The idea is you draw the same thing over and over again, changing one detail at a time. By the end, not only have you figure out the "right" way to draw that image, you've also got some interesting alternatives that might not be right for this drawing but could be useful in the future. This is something that I've always sort of done intuitively when designing a character, but as this video explains, there is a way to take a more analytical and productive approach.
One problem I had with the "Stray Cat" story was that the character of the hobo was changing too much from page to page. I was really happy with how I drew him on the first page and basically just traced that image when I could get away with it on later pages.
As you can see, my first two attempts to draw the character looked nothing like the version I was happy with on the first page. So for the third take, I traced the original. Still a lot of room for improvement.
Curious about this concept of iterative drawing, I decided to draw the hobo over and over again, using the first drawing as a base. Even though I still like the original the best, I did stumble upon some interesting options to file away for later.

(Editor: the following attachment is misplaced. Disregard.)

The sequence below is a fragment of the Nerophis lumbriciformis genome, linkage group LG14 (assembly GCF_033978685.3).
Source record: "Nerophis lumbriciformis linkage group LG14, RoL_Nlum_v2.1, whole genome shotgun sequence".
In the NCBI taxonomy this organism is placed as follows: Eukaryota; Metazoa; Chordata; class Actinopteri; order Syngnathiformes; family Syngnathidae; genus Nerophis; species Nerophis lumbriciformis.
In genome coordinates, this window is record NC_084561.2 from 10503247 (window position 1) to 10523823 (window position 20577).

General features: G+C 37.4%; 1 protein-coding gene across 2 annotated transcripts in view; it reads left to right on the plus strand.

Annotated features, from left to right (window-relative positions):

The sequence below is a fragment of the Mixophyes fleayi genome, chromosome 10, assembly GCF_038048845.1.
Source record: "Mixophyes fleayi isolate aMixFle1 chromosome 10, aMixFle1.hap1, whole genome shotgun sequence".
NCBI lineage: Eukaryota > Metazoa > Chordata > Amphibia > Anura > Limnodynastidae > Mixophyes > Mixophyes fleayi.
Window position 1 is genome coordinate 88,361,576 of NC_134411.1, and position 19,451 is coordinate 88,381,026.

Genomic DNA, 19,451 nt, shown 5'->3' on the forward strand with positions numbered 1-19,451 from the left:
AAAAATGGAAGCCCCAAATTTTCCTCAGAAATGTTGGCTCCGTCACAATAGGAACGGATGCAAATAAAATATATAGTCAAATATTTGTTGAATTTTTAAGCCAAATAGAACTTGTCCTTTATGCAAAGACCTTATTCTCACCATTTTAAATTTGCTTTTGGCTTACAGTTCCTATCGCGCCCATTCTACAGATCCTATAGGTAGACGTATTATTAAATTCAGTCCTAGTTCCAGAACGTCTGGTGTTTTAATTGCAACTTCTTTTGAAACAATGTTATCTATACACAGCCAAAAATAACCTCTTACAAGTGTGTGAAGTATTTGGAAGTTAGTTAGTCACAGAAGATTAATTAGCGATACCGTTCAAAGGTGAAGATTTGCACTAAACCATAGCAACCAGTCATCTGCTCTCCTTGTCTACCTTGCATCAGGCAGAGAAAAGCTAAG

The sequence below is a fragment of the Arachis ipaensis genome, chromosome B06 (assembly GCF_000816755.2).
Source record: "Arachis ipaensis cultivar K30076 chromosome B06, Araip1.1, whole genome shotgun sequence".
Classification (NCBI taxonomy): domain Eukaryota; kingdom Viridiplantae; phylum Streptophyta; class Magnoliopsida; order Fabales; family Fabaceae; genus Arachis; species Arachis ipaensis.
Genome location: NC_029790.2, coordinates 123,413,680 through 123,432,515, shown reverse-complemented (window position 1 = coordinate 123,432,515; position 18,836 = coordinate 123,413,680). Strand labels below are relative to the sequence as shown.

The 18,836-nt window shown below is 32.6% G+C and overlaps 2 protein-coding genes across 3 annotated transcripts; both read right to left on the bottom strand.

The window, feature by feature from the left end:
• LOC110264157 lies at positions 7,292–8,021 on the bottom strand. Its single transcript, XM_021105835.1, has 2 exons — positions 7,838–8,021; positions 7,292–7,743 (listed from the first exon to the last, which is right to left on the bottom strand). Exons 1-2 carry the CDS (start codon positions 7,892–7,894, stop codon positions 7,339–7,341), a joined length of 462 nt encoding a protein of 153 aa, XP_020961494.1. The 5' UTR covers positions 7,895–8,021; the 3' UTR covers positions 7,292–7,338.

While I don't think first head in the second row works for the tone I wanted for this story, I still really like the way it looks. I also think the beanies in rows two and four work more simply than the hatching I was doing before. I kind of like the ears sticking out in row three, but it doesn't make sense for how cold it is in the story. I could draw an infinite number of variations, but since I already had a clear mental image of the character, most of the changes I did didn't look better, just different. As Sycra's video explains (seriously, watch it) you can use this approach not just for faces or anatomy, but also for finding intersting landscapes, layouts, action, etc... really anything.
Hope somebody out there finds this useful!